Europe District promotes healthy living through Army fitness program
May 26, 2010
- In April, the Europe District implemented the Army Health Promotion Program to encourage employees to participate in healthy activities
- Extensive research has shown that improving overall health is as easy as making small adjustments in daily life
- The program is designed to help employees jumpstart a personal health and fitness plan to motivate employees
WIESBADEN, Germany - Like the Army's focus on maintaining physical fitness among its Soldiers, the U.S. Army Corps of Engineers is ensuring its civilian employees are maintaining healthy lifestyles.
In April, the Europe District implemented the Army Health Promotion Program to encourage employees to participate in healthy fitness activities to improve morale, relieve stress and minimize health risks, said Raelene Hampton, the district equal employment officer and program coordinator.
"If we're not stressed out at work we'll feel better, and we'll be more productive at work," she said. "Staying fit increases the work performance and decreases the chance of illness or injury."
So far, 52 employees have signed up for the program, which allows civilian employees to be excused from work for three one-hour sessions each week for up to six months, including Heidi Boone, chief of the district's finance section.
"This gives me the chance to keep physically fit, but still do my job," she said. "My days go much better now. I think the exercising helps me get rid of my stress so that I'm more productive at work each day."
Sibylle Ballnath, a district project manager, said the program helped her find ways to incorporate a healthier lifestyle into her busy days.
"I'm a full-time employee managing million-dollar projects and a wife and a mother so it's hard to find time to eat right and exercise," she said. "This program made me realize how much better I feel after working out, which will help make me find time to squeeze in workouts after the six months is over. I'll be fit and I really want to stay that way."
Raquel "Q" Blankenhorn, a district contract specialist, said the program gives her time to incorporate elements into her workout she didn't previously have time for.
"I do aerobics in the morning, but I didn't have time to incorporate weight training, which is necessary for improving my overall fitness," she said. "Now I have time for it. I'm very grateful for the program."
Blankenhorn along with Katie Ergenekon, a district program manager, also run the district's Healthy Living Support Group, which meets every two weeks, where employees can learn how to incorporate healthy living habits into their lifestyles with the support of others to meet their goals.
"We've had a chef come teach us how easy it is to make a quick, healthy lunch, and with the help of the Safety Office, we were able to hold a Health Fair for all employees to participate in," she said. "This isn't just a weight-loss group - we're all here to help each other meet whatever goal each person makes for his or herself."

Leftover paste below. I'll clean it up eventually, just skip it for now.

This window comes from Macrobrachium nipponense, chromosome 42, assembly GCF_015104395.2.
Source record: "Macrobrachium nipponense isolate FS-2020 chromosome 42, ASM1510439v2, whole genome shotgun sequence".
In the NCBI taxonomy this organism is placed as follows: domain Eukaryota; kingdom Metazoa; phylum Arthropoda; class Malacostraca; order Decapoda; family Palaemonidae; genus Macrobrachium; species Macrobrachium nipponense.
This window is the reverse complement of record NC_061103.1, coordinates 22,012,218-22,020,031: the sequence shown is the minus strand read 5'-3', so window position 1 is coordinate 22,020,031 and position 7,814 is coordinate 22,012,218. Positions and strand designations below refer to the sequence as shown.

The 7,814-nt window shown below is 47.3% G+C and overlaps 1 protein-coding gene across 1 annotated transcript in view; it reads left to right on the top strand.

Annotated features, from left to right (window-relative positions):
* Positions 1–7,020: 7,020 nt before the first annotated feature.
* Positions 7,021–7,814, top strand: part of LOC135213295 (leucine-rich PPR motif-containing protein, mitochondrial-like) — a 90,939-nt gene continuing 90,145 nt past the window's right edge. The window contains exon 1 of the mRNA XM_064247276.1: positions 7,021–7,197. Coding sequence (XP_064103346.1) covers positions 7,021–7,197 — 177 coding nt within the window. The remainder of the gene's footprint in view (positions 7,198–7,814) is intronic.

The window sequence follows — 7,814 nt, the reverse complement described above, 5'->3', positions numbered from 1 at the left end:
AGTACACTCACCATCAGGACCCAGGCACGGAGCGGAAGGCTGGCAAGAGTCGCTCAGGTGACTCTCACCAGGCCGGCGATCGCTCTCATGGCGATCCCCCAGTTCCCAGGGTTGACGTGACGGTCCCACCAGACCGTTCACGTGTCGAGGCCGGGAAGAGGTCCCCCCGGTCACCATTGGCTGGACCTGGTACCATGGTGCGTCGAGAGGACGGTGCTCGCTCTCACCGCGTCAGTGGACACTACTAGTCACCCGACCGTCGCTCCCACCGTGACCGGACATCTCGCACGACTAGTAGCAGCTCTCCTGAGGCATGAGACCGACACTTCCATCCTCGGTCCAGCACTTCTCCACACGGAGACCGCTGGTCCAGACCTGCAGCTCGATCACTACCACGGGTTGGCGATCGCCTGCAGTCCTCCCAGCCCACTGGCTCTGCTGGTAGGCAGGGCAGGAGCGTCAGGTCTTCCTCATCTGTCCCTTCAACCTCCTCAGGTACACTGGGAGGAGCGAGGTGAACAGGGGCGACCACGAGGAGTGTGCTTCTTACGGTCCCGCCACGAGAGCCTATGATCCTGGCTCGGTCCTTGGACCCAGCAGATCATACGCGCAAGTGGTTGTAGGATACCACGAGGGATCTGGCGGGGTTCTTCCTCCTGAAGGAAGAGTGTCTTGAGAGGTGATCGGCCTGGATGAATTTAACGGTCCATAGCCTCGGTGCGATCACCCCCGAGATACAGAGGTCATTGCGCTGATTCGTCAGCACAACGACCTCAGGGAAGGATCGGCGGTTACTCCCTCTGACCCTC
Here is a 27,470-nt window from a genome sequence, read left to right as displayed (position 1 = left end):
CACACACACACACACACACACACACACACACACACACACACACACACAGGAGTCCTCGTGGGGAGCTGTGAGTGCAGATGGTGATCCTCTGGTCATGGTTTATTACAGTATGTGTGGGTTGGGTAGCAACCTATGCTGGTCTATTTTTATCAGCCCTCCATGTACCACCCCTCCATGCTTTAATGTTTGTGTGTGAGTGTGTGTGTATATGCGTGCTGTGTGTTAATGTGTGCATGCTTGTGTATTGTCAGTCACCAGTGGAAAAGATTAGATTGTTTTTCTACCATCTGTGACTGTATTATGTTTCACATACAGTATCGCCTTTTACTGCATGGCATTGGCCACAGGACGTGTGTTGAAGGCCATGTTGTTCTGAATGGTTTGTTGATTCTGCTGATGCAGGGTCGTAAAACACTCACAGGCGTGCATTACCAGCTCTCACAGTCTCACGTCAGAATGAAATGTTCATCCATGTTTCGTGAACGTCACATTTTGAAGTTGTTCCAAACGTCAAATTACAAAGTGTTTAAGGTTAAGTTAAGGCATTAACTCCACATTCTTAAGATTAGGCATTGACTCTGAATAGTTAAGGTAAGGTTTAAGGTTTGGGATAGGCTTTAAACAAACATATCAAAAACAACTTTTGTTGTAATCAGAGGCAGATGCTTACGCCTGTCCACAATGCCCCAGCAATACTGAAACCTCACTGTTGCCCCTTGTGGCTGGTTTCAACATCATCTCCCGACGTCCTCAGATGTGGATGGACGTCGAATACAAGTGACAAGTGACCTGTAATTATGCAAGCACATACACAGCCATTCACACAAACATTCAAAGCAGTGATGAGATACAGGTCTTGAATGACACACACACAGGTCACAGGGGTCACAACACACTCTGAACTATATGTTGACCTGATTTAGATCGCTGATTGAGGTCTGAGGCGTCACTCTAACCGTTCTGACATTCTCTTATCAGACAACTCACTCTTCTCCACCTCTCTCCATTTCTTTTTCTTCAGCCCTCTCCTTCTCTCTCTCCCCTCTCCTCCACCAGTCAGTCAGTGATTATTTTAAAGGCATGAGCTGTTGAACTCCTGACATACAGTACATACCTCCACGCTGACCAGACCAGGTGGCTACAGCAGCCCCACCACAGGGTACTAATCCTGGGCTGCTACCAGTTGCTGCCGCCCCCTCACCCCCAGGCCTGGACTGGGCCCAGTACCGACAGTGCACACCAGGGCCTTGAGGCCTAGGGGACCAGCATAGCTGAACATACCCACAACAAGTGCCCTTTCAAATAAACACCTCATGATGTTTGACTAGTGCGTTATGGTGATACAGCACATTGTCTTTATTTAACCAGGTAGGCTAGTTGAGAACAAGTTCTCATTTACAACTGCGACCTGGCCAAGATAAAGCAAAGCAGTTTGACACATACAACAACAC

Short periods of excused absences for fitness events, health screenings, smoking cessation programs, stress management, flu shots and nutrition programs are also authorized through the program.
"The program is designed to help employees jumpstart a personal health and fitness plan to motivate employees to exercise and live a healthier lifestyle," Hampton said. "The program is a one-time deal to get people started while they are here and, hopefully, encourage them to continue on."
Extensive research has shown that improving overall health, and thus preventing disease and premature death, is as easy as making small improvements and adjustments in the activities of daily life, said Col. John Kem, district commander.
"It's win-win for the Army and for employees," he said. "Investing more money and effort into prevention and nutrition for employees means the Army will spend less money on treatment over the long run."
To participate in the program, employees must coordinate the terms of their fitness program times with their supervisors. Exercise periods may be combined with either one of the employees' breaks or their lunch periods.
A health assessment must also be conducted by health professional. Hampton said she is working with the garrison to schedule the next health screening for the end of summer.
"Taking care of yourself and staying fit is an investment in the future," Kem said. "Both the district and the [Wiesbaden] garrison offer superb fitness facilities, health education, suicide prevention training. I highly recommend employees take advantage of this one-time opportunity."